Digital Marketing

How Flow State Can Make Digital Marketers More Productive

Picture this… You’re finalizing a new digital campaign strategy that should be launched in four weeks.

You have a whole team of content creators, designers, and web developers – and setting goals, expectations, and milestones will put them into action.

This campaign launch is one of your most important tasks of the quarter.

So you take your coffee, sit down, open the documents…


It’s someone on Slack. One of the popups on the website isn’t working, and the new team member doesn’t know how to fix it.

You give them a quick call.

Now, back to the strategy.

Just two minutes later, the VP of Marketing taps your shoulder to request a report on your social media performance for the week.

Sound familiar? If this is how your workday goes, you’re not alone.

Gallup found that the average time people spent on any one task before they were interrupted or switched gears was fair Three minutes.

The price of interruption is high. It reduces productivity and makes you feel like you’re constantly busy but never getting anything done.

At the end of the workday, you feel exhausted and exhausted, but your most important (strategic) task has yet to be accomplished. You are not satisfied with your results and always feel pressured to do more.

You run faster and faster in the hamster wheel but with every task you finish, three new urgent tasks appear.

This is especially true of marketers. We are bound by notifications and social media engagements, handle other departments (SEO, SEA, design, copywriters), deliver client meetings and team calls, and receive a flood of emails.

There is a better way: flow state.

Get more done with more ease

Flow is the state where we feel our best and give our best.

You know it as being in the area.

You might be in a deep conversation with a friend and all of a sudden, two hours have passed.

Or, you’re writing a quick email and it turns into an 800-word article. We call these partial flow experiences.

The aggregate flow represents great experiences of loneliness when a sense of self fades away, and time speeds up or slows down. Most importantly, the task at hand feels easy, innovative, and motivating.

The term “flow” was coined by positive psychology pioneer, Mihaly Czeksentmihalyi, in 1975. You may have experienced it when you dance, run, paint — or work.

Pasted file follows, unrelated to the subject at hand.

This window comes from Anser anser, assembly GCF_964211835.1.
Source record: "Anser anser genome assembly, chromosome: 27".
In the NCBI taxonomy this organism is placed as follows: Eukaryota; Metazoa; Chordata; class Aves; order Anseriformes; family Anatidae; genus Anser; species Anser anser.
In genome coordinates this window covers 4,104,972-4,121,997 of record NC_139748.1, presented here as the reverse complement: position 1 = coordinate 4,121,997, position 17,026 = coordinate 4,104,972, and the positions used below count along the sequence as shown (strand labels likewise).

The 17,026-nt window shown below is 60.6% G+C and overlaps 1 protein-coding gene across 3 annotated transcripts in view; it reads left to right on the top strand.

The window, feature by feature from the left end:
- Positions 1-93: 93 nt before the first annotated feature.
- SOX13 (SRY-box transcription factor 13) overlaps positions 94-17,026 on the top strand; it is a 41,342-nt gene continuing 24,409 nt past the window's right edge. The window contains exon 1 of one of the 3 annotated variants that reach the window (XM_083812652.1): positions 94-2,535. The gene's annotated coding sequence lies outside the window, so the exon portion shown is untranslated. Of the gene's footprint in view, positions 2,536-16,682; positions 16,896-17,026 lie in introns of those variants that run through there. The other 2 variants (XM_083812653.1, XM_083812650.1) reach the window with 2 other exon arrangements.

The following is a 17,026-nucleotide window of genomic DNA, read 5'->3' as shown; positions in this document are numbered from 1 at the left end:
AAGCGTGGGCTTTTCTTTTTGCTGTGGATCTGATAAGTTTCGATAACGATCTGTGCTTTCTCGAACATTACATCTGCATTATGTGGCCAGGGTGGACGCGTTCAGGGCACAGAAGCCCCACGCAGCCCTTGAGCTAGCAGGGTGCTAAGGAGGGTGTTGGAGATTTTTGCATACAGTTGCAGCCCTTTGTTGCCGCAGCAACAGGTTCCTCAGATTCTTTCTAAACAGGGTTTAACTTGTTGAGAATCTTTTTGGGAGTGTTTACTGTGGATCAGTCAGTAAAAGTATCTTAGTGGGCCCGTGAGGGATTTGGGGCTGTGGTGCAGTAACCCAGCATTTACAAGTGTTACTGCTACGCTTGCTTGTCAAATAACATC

The ultimate streaming experience Is characterized by:

  • Intense, focused focus on the present moment.
  • Merge action and awareness.
  • Reflexive loss of self-awareness.
  • A sense of personal control or agency over a situation or activity.
  • Distortion of time experience, one’s subjective experience of time is altered.
  • The experience of the activity is intrinsically rewarding, also referred to as the spontaneous experience.

The benefits of more flow in your work life are clear: you’ll get more done, with more ease and with better results.

Flow is the antidote to busyness.

How to turn on streaming as a marketer

To experience more flow in your work life, it’s important to manage your environment and understand your flow triggers.

I learned about flow science from Steven Kotler and the Flow Research Collective, where they train executives and knowledge workers.

Below, I’ll share some practices that have allowed me to reshape my work day. Today, I can confidently say that I experience prolonged periods of flow several times each week.

in their studies about Finding and reinforcing meaning in actionMcKinsey found that:

“…when they ask executives during a peak performance exercise how much more productive they were at their peak than they were on average, (…) most commonly at senior levels is An increase of five times. “

If you’re interested in being five times more productive, read on.

Create your tasks the day before

Flow follows focus. This is why we need to be completely clear about deviations.

All too easily, our mind gets pulled in all directions with a dopamine rush of urgent notifications and tasks.

Make it a habit to set your daily goals the day before. I know that I can get 2 to 5 important tasks done per day. Writing this article might be one of them – or sending a detailed proposal to a new prospect for my agency.

Choosing important tasks the day before allows me to focus on first thing in the morning.

Not checking emails, project management tools, or Slack when I start my work day. I already know what I have to do, and I’m right about that.

Plan focus blocks time

How do you get through all of your client meetings and team calls, but not the tasks you set for yourself?

Because these meetings are blocked on your calendar. They set the tempo and the time frame.

If you’re looking for a little more flow in your work life, start making appointments with yourself. Make it frequent. I rarely get calls in the morning. My calendar opens around 2 p.m.

If you’re doing this for the first time, blocking your entire morning may seem impossible.

But you don’t have to start out so bold. Start small. Book a 30-minute session with yourself one day next week. Then book another one. And one more.

Close all windows, tabs and tools. Focus on that one task. Once you realize how much you can accomplish in 30 minutes, you will find it easier to carve out time for yourself.

Parkinson’s Law states that “work expands to fill the time available for its completion.”

This means that you have to be rigorous with deadlines and time. Set a time for your work, and don’t let it extend beyond that container.

Eliminate distractions and notifications

Our phones, Slack, social media, emails, and project management tools are both a curse and a blessing. For the past year, I’ve been running six social media channels in addition to my usual work – and ended up doing nothing.

Between responding to all comments after posting, reviewing notifications, and monitoring chat and direct messages, I didn’t have a moment of silence once a day. No time to focus, nothing is done.